The Nigerian Navy yesterday received the former US Coast Guard cutter Gallatin during a formal ceremony in Charleston, the United States, where it was renamed NNS Okpabana.
The vessel was decommissioned on March 31 after 45 years of service. Personnel from the Nigerian Navy have been in Charleston for training on the vessel prior to its delivery voyage.
The transfer ceremony on Wednesday was attended by Nigerian Navy officers, coast guardsmen and visitors, who witnessed the lowering of the US flag and its replacement by the Nigerian flag, reports the Charleston Post Courier. At the end of the ceremony, Nigerian Navy personnel went aboard the vessel o take command.
Coast Guard Rear Admiral Bruce Baffer and Nigerian Minister of State for Defence Musiliu Obanikoro signed transfer documents in front of spectators, marking the official handoff of the ship to Nigeria.
“It’s with a heavy heart that this proud ship will no longer sail among our fleet of high-endurance cutters. But that sadness is tempered with pride as she begins a new life under the capable watch of professional sailors and now our close friends,” said Baffer.
“(The vessel) will continue to execute humanitarian missions for Nigeria, an important ally, security partner and collaborator in the struggle against global terror….Our two countries are united in our common goals for peace, safety, security and freedom of the seas.”
“We will cherish this. It signals the common interest of both American and Nigeria to strengthen the capacity of Nigeria to protect our waters and offshore resources,” Obanikoro was quoted by the Charlotte Observer as saying.
The Navy Times said Gallatin has had a busy career, covering such missions as maritime law enforcement, humanitarian relief, search and rescue and ambassadorial duties. Last year the cutter seized several tons of cocaine being smuggled from Latin America and the Caribbean. Apart from drug missions, Gallatin was involved in dealing with the mass migration of 27 000 Cubans in 1994; the search for the crew of the HMS Bounty during Hurricane Sandy in 2012 and in responding to the St Vincent volcano eruption of 1979.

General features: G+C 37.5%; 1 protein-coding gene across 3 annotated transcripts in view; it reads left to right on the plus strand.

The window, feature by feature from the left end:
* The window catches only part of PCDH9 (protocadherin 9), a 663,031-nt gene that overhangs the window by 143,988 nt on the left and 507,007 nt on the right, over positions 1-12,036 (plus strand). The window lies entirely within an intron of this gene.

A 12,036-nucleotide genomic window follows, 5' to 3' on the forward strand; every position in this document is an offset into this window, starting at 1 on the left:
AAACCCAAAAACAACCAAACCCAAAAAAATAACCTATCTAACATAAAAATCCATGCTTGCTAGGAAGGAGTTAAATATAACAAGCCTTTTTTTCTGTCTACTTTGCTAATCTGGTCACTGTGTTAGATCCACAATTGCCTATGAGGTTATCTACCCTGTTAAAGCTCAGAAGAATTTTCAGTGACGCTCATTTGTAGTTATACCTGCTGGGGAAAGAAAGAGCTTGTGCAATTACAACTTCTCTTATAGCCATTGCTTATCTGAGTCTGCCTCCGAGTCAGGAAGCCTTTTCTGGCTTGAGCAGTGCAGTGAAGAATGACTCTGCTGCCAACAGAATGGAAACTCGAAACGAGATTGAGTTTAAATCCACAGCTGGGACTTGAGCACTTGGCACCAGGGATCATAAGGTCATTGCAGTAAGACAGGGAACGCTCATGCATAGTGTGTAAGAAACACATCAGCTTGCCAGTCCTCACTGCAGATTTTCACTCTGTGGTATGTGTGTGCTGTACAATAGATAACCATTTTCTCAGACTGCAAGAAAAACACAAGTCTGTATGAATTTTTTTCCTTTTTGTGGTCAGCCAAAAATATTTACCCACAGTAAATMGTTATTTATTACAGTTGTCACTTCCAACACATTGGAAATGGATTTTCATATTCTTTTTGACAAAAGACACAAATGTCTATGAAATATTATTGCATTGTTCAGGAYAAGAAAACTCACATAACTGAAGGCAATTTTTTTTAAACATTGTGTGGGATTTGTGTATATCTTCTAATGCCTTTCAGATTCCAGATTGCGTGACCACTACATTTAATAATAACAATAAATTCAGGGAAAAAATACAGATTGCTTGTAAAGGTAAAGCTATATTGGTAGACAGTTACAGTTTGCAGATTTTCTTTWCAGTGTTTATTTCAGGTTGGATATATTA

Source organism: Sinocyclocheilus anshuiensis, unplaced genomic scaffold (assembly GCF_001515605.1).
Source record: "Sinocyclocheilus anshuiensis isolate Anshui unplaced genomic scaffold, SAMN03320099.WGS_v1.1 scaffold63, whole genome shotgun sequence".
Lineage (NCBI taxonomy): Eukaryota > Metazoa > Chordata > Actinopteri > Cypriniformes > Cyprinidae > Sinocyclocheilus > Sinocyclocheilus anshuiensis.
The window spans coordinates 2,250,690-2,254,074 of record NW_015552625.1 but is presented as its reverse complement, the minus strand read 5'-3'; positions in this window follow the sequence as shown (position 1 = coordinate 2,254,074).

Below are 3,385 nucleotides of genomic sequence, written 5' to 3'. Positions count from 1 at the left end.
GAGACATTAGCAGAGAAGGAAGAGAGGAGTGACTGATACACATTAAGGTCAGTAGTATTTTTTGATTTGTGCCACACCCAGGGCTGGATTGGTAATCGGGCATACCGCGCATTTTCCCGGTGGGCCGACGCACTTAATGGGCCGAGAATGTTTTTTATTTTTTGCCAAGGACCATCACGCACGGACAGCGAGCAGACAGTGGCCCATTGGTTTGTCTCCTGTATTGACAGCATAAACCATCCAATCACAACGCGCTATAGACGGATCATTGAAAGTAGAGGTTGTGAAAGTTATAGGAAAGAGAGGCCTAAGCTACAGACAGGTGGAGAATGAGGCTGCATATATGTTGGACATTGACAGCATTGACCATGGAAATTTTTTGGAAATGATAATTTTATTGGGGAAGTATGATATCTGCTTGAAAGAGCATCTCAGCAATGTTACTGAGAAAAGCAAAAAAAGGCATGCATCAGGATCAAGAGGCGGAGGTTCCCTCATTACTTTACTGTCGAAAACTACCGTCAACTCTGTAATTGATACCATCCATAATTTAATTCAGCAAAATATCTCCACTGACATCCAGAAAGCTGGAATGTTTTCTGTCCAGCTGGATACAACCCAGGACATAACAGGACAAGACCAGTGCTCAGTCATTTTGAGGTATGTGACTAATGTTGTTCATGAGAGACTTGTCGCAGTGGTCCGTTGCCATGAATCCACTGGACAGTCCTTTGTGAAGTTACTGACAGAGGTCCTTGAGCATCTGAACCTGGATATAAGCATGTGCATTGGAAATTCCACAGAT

The 3 250 ton vessel is the last high endurance cutter on the East Coast to be commissioned, although there are seven still in service on America’s West Coast. Gallatin will be replaced by a more modern cutter, the USCGC Hamilton, which requires only 120 crew compared to the 170 needed for the elderly Gallatin.
The 115 metre long 3 250 ton Gallatin is a member of the Hamilton class – the Nigerian Navy has already taken delivery of the Hamilton class cutter Chase (now NNS Thunder), which was commissioned in January 2012. Other vessels received from the United States include the NNS Obula, Nwamba, Kyanwa and Ologbo.
Although an elderly vessel, NNS Thunder was the only African naval ship to participate in the Royal Australian Navy Centenary International Fleet Review, sailing to Australia in August 2013 and returning in December.
Gallatin, introduced into Coast Guard service in 1968, is equipped with a helicopter flight deck, retractable hangar and a fast boat. The High Endurance Cutter has four main engines and can be driven by either twin diesel engines or twin gas turbines via two controllable-pitch propellers.
Last year Chief of Naval Staff, Vice Admiral Dele Ezeoba, said Gallatin, as well as the US Navy Survey Ship John McDonnell also destined for the Nigerian Navy, would be inspected between May and August 2014.
The USNS John McDonnell was deactivated on August 25, 2010, as the US Navy streamlined survey operations. The 63 metre, 2 054 ton oceanographic survey vessel can launch two 34 foot launches.